Nickname Names: Johnny be gone
There’s no record of a single newborn named Dick in the United States last year.
In fact, there hasn’t been a baby Dick recorded in the U.S. during the past decade. (It last popped up in the Social Security Administration databanks in 2005.)
This is no shock. The name Dick was a casualty of modern slang and its association with a disgraced president. But Dick‘s disappearance is part of a broader trend: Americans have shifted away from many once-common nicknames.
Parents still use the name John, but they dislike Johnny or Johnnie. Robert remains common, but hardly anyone calls their babies Bob or Robbie. And while many girls will be named Elizabeth this year, very few will go by Beth or Betsy.
Fifty years ago, in contrast, a thousand U.S. boys were named Bob. (Yes, I mean plain-old “B-O-B” was printed on their birth certificates.) Thousands of kids were christened Willie in 1965, and thousands more were called Becky and Kathy.
Today things are different. We live in an era where the name on your kid’s birth certificate has to be dignified — and ideally, several syllables.
Americans might still use nicknames after they take their children home from the hospital, but they certainly aren’t going to put “Chuck” or “Timmy” in government documents. They’re far more likely to go with Charles and Timothy. (Compare the situation to 1965, when nearly 600 babies were officially named Chuck, and more than 1,000 got called Timmy.)
In this respect, modern Americans are different than their counterparts in the U.K. (where names like Alfie, Bobby and Ronnie still rank in the Top 100). Some celebrities also aren’t afraid to embrace unadorned names. In 2009, Charlie Sheen named one of his sons Bob and there have been a few celebrity Charlies—both boy and girl.
But most parents aren’t so bold. Abigail sums up the current environment pretty well. It’s a Top 10 name, verrry stately and three syllables. It was used 17 times more often last year than the more modest Abby. Fifty years ago, Abby was the more popular name. And a hundred years ago, Abbie was the top variant.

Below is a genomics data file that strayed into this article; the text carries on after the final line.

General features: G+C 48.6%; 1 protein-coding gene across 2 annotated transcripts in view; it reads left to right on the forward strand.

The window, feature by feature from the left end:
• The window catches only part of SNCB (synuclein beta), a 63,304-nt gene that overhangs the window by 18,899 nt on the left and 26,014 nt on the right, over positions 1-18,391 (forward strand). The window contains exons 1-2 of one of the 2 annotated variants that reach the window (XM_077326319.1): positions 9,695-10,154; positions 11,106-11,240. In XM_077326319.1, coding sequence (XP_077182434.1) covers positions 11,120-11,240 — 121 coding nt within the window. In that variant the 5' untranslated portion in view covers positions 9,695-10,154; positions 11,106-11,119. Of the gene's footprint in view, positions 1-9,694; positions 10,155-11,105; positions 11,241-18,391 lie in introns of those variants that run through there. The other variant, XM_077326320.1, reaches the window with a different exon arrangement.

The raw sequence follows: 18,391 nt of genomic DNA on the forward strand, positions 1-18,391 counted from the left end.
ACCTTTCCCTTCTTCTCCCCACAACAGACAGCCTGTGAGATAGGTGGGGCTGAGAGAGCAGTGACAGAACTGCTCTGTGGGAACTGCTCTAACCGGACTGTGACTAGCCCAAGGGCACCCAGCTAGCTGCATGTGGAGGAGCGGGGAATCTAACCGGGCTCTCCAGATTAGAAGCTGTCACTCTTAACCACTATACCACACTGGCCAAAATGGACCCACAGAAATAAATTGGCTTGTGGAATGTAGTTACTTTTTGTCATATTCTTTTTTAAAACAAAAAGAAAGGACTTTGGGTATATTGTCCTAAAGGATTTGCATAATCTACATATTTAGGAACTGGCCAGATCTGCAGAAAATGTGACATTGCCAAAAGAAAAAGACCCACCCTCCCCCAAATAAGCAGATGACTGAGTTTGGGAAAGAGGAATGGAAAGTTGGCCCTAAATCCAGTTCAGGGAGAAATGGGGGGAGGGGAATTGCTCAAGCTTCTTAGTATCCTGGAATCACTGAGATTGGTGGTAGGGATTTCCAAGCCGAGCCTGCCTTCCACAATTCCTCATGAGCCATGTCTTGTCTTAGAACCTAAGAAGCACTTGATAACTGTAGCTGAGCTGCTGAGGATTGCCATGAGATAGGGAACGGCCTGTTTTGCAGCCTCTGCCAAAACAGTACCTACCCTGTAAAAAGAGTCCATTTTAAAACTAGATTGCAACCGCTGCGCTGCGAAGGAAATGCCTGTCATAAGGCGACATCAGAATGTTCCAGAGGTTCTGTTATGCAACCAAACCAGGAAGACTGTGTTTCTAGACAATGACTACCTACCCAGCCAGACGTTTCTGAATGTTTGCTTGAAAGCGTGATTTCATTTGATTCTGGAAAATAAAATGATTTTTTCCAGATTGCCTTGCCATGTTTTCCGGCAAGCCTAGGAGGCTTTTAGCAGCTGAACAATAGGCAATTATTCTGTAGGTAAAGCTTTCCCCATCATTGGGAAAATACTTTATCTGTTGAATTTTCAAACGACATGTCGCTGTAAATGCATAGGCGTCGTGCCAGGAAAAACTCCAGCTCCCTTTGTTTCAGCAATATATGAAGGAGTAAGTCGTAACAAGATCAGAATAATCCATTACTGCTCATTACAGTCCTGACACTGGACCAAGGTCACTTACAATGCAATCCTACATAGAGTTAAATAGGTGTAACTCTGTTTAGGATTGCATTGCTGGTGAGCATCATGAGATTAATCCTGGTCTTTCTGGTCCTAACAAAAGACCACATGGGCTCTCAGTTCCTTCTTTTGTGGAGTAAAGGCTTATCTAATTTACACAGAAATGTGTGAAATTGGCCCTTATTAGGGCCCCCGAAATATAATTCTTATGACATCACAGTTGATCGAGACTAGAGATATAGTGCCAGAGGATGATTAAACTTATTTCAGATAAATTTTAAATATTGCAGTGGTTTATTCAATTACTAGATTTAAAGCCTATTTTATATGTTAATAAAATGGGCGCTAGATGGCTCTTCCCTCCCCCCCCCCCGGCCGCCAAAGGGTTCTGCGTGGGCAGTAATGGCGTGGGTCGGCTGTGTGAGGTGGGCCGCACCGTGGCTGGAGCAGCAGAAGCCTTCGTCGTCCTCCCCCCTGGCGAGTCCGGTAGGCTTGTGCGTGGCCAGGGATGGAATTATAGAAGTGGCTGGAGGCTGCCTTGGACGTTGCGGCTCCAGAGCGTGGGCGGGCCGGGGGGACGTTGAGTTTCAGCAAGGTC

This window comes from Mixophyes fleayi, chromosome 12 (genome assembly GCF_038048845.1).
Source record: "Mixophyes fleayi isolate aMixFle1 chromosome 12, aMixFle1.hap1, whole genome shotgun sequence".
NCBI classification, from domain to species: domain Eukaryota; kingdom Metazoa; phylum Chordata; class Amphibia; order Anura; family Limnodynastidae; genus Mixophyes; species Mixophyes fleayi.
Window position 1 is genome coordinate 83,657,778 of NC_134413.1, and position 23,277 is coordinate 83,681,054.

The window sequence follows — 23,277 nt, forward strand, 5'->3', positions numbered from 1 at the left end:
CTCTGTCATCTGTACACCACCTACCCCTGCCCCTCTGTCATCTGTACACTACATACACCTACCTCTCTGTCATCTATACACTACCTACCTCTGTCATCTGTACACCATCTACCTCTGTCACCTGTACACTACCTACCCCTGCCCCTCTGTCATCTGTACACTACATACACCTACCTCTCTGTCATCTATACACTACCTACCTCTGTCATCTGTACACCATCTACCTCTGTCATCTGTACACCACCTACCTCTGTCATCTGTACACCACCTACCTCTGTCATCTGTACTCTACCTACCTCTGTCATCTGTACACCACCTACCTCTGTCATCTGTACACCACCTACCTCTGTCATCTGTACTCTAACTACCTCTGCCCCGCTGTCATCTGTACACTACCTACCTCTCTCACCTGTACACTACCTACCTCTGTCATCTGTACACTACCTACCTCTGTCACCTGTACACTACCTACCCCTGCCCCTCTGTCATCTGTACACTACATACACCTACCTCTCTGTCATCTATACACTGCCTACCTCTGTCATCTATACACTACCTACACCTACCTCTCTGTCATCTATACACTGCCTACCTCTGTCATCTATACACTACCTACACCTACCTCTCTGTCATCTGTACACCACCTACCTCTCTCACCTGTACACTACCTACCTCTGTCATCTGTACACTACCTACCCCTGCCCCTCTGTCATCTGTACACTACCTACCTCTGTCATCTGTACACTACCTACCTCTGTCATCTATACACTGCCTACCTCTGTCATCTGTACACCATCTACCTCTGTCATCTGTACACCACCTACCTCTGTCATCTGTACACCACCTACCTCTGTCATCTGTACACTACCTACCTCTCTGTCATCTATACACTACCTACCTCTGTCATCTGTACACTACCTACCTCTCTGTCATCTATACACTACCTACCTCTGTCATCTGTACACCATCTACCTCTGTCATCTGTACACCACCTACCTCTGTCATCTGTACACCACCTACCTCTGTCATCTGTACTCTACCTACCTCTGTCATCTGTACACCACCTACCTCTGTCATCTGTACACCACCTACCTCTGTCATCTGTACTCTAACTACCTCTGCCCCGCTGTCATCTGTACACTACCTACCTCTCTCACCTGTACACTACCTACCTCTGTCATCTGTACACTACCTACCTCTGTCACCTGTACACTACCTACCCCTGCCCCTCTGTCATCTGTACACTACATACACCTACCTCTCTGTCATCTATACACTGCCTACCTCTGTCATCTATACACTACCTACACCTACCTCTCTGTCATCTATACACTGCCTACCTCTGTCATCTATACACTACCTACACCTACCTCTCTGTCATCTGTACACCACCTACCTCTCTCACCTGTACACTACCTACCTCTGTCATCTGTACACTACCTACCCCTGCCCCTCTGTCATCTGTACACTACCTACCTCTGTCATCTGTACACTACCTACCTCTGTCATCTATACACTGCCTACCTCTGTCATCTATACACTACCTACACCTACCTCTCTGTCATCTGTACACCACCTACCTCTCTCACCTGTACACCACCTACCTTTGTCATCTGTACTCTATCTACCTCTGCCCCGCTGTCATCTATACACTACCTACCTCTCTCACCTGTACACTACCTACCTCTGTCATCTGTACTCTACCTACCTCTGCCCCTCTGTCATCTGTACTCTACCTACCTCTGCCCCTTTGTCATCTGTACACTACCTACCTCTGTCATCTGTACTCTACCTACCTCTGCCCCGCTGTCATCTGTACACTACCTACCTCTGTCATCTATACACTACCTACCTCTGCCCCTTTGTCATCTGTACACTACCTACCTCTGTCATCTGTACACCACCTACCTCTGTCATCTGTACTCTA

We’ve already discussed the fate of Dick, but the other Richard variants have faded as well. In 1965, Rich and Richie were used more than 150 times apiece. (The name Dick went to 100 babies that year.) Last year, Rich was used just 18 times, while Richie accounted for 68.
Generally, longer names are faring better. A hundred years ago, John was utterly dominant and Jonathan was quite rare. Today, Jonathan is closing in on John, and Jackson is more popular than both of them — something previous generations couldn’t have fathomed.
That brings us to Jack‘s strange metamorphosis. It began as a John nickname, but gradually lost that association. However, instead of using Jack by itself, many more parents are opting for Jackson. (Again, longer seems to be better.)
Will Americans ever return to the happy-go-lucky nicknames of yore? It’s hard to tell, but parents seem to like the flexibility they get from longer names. (Using Elizabeth gives you access to dozens of nicknames. That’s not the case if you put Beth on the birth certificate.)
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on October 3rd, 2016 at 7:14 am
I’d like to point out that it looks like you’ve fallen into the trap of assuming that the SSA list has always been a list of names given at birth. While that is largely true for the current and recent past lists, historically things were different:
1. The Social Security Act was enacted in 1935, so all the lists from before that point are entirely retrospectively constructed.
2. Even so, until the IRS started requiring SSNs to claim dependents in the late 1980s many did not get a number right after birth as is usually the case now (it was common not to get your number until you got your first job).
How does this tie into the nickname issue? Given what I said above, and how back in the day they weren’t so stringent about making sure everything matched up like they are now, many (especially teenagers applying for their number at the timetable in #2) would end up putting down the nickname they’ve almost always gone by rather than the full name given at birth. Thus for your analysis some of those nickname-name rankings may be artificially high.